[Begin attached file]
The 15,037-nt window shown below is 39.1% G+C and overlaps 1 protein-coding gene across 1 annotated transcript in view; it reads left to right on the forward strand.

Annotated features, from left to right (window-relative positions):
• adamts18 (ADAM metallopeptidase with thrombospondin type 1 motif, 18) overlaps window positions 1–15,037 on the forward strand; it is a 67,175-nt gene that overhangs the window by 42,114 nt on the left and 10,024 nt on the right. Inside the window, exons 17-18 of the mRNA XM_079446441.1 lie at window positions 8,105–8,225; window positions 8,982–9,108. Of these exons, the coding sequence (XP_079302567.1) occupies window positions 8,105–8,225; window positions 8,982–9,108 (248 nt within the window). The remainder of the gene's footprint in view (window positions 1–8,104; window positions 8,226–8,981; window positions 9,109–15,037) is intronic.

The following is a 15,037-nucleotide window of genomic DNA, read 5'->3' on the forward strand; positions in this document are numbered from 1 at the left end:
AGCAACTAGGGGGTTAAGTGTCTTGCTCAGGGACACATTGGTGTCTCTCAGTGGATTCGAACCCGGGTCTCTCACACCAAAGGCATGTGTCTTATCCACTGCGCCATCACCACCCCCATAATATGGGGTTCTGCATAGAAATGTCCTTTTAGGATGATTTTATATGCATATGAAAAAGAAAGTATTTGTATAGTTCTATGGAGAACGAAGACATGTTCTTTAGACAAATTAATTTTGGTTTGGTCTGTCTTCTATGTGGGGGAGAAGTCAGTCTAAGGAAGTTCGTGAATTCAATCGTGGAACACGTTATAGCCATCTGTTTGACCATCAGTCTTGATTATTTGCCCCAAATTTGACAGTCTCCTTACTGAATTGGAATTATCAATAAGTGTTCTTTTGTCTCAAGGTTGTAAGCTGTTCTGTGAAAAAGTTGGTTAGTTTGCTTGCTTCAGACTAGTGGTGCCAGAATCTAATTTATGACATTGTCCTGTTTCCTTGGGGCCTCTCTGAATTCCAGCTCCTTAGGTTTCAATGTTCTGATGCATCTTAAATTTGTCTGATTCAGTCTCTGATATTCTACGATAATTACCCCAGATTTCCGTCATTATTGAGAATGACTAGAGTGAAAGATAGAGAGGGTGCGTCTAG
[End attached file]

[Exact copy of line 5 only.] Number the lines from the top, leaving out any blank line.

AGCAACTAGGGGGTTAAGTGTCTTGCTCAGGGACACATTGGTGTCTCTCAGTGGATTCGAACCCGGGTCTCTCACACCAAAGGCATGTGTCTTATCCACTGCGCCATCACCACCCCCATAATATGGGGTTCTGCATAGAAATGTCCTTTTAGGATGATTTTATATGCATATGAAAAAGAAAGTATTTGTATAGTTCTATGGAGAACGAAGACATGTTCTTTAGACAAATTAATTTTGGTTTGGTCTGTCTTCTATGTGGGGGAGAAGTCAGTCTAAGGAAGTTCGTGAATTCAATCGTGGAACACGTTATAGCCATCTGTTTGACCATCAGTCTTGATTATTTGCCCCAAATTTGACAGTCTCCTTACTGAATTGGAATTATCAATAAGTGTTCTTTTGTCTCAAGGTTGTAAGCTGTTCTGTGAAAAAGTTGGTTAGTTTGCTTGCTTCAGACTAGTGGTGCCAGAATCTAATTTATGACATTGTCCTGTTTCCTTGGGGCCTCTCTGAATTCCAGCTCCTTAGGTTTCAATGTTCTGATGCATCTTAAATTTGTCTGATTCAGTCTCTGATATTCTACGATAATTACCCCAGATTTCCGTCATTATTGAGAATGACTAGAGTGAAAGATAGAGAGGGTGCGTCTAG